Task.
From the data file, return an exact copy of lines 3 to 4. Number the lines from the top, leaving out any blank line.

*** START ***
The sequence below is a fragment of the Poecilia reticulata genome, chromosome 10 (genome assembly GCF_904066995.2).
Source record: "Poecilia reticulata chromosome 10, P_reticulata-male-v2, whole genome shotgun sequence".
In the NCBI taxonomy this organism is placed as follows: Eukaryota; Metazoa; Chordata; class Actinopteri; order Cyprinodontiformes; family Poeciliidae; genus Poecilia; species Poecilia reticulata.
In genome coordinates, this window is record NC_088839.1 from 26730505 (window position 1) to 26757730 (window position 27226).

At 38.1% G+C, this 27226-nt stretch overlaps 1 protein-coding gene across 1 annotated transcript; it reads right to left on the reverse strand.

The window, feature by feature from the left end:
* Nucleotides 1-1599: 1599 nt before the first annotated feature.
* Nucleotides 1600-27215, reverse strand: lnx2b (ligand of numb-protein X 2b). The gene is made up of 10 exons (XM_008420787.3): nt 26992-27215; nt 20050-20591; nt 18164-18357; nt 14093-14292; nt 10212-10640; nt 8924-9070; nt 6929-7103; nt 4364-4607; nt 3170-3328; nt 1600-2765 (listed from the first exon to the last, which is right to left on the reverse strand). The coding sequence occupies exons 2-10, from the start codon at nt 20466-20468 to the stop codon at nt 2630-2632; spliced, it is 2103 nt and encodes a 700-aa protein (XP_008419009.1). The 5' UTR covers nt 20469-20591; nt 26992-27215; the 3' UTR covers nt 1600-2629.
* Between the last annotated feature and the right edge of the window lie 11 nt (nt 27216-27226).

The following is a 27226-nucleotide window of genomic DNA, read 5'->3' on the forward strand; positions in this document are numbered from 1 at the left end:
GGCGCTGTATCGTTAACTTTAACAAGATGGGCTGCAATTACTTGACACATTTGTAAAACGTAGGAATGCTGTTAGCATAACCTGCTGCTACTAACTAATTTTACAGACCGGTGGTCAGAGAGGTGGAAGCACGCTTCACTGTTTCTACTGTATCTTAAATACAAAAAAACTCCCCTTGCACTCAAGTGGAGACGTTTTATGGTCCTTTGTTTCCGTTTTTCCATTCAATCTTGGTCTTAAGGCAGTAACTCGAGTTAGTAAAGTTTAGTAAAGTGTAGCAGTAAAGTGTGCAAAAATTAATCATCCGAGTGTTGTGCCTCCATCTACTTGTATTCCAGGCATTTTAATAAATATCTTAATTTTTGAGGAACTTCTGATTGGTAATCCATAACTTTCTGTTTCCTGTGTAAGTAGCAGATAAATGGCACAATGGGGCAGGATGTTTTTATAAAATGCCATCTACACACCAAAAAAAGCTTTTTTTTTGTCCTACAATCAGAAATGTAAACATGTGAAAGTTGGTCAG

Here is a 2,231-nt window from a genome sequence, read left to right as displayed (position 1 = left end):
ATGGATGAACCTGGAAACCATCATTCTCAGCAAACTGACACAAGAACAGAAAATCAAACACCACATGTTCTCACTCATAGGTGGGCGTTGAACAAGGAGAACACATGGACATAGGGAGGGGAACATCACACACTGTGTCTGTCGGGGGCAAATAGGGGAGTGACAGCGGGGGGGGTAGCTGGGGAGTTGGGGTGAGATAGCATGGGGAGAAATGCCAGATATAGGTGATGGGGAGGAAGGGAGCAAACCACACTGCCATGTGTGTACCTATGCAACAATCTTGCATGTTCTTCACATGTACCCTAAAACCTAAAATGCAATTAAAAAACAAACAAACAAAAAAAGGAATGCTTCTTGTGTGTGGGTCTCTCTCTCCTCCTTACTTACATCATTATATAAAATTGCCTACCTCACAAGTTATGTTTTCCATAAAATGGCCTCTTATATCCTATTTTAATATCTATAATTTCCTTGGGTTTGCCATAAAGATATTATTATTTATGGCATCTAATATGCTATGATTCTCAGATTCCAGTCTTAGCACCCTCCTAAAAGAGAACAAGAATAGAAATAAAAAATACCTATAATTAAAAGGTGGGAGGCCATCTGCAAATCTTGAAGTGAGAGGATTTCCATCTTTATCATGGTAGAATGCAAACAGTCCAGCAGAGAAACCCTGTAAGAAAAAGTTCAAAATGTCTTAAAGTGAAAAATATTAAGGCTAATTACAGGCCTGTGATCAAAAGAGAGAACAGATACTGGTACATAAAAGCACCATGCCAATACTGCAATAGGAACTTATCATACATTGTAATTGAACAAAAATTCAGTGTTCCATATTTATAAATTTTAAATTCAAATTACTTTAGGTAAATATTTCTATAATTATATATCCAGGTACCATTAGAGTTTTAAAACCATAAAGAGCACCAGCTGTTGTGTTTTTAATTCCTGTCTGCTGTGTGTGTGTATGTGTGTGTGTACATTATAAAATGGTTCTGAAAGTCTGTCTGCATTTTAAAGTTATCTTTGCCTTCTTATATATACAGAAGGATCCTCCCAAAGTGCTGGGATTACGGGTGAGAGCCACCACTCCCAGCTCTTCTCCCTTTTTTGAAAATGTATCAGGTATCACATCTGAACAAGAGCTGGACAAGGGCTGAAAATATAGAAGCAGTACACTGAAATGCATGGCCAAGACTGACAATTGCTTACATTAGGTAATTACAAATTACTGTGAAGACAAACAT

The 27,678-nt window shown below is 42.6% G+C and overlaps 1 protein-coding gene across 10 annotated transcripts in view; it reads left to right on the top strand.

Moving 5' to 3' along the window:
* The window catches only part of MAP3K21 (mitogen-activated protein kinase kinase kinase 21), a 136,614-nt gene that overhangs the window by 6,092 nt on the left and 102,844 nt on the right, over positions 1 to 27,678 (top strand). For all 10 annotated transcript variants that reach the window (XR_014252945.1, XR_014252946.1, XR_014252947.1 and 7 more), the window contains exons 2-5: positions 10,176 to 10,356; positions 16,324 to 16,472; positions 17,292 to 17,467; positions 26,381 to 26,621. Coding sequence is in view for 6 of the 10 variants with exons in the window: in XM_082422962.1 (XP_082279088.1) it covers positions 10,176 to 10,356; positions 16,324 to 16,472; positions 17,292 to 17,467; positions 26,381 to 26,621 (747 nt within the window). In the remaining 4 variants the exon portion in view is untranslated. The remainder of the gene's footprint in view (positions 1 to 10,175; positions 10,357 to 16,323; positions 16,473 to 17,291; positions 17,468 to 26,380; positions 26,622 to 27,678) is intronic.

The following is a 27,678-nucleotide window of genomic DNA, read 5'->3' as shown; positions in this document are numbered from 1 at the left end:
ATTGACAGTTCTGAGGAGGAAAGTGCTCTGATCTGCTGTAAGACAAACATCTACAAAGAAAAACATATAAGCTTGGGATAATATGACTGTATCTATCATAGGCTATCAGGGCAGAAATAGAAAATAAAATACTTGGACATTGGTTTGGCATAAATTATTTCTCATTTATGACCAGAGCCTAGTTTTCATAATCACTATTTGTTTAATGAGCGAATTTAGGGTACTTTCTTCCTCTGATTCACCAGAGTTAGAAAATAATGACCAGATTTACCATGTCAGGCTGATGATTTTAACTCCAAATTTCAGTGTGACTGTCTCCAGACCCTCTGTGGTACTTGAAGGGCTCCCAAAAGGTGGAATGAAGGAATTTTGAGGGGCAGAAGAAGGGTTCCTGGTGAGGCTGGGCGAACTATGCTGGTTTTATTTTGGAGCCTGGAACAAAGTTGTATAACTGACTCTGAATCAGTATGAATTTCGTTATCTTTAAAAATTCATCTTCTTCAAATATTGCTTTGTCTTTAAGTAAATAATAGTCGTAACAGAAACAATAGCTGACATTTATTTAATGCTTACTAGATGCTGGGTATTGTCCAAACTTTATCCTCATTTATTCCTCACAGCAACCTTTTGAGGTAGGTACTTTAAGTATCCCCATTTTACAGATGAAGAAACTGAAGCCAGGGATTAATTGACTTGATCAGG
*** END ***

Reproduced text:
In the NCBI taxonomy this organism is placed as follows: Eukaryota; Metazoa; Chordata; class Actinopteri; order Cyprinodontiformes; family Poeciliidae; genus Poecilia; species Poecilia reticulata.
In genome coordinates, this window is record NC_088839.1 from 26730505 (window position 1) to 26757730 (window position 27226).